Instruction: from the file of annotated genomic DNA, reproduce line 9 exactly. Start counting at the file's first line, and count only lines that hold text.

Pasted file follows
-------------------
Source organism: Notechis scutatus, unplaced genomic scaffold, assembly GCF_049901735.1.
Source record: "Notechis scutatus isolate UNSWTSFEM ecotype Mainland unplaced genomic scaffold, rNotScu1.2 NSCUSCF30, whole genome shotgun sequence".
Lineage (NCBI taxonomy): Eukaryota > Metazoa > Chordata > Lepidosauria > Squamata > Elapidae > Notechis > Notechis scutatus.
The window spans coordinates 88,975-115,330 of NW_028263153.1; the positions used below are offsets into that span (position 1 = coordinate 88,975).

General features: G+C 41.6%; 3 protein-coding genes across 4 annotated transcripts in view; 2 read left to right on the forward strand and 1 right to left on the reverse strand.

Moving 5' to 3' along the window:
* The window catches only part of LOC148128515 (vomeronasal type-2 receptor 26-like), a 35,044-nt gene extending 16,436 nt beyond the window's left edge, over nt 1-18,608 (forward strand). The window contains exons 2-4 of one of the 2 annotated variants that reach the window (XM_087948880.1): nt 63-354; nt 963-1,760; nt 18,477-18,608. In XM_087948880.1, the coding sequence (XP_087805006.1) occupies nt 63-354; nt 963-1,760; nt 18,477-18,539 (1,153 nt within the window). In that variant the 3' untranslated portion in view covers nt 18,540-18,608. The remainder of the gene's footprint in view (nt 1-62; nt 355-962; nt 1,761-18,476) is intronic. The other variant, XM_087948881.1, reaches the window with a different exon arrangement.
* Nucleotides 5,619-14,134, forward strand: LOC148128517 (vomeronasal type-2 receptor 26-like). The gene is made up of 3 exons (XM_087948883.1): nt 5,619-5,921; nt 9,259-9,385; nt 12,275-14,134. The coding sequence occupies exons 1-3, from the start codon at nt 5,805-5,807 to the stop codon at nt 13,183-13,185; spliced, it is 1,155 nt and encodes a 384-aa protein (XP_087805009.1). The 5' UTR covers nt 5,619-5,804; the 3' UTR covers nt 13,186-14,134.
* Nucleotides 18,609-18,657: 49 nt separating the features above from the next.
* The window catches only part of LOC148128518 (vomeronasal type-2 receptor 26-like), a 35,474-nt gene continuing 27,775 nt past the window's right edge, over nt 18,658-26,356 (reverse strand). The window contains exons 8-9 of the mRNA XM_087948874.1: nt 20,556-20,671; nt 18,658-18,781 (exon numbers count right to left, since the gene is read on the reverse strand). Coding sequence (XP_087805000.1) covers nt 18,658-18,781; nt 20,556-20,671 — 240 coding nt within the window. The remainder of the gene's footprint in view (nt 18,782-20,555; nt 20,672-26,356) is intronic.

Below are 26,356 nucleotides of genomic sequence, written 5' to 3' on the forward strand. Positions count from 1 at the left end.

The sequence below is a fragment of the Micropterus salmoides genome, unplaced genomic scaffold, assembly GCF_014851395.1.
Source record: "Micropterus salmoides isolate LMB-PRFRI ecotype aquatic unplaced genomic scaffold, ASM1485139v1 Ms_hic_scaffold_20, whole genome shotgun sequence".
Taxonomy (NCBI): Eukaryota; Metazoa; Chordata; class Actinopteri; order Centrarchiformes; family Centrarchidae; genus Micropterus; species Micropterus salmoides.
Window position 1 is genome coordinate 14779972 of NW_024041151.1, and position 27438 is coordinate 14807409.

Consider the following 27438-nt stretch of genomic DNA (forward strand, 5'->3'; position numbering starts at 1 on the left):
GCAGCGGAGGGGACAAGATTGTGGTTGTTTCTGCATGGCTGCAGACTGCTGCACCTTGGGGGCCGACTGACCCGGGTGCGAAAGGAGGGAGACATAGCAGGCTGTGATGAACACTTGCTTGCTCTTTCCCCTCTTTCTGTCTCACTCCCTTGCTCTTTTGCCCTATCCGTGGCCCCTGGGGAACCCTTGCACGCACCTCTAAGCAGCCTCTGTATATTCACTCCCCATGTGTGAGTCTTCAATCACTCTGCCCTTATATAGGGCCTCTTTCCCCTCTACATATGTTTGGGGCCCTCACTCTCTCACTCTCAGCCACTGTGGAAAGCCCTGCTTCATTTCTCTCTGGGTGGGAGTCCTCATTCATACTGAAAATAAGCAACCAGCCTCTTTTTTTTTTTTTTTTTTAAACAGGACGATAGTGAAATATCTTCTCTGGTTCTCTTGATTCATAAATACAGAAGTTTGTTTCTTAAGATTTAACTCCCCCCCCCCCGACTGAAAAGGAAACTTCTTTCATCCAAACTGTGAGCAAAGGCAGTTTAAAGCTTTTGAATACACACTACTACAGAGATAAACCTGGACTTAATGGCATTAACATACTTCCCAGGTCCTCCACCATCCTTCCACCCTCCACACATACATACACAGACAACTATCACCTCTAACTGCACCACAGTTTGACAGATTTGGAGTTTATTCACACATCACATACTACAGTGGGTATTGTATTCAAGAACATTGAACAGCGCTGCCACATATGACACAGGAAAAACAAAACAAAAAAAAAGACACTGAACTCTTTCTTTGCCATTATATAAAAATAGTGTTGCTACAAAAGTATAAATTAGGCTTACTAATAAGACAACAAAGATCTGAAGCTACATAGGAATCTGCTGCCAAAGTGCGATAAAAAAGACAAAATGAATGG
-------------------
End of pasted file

* Nucleotides 18,609-18,657: 49 nt separating the features above from the next.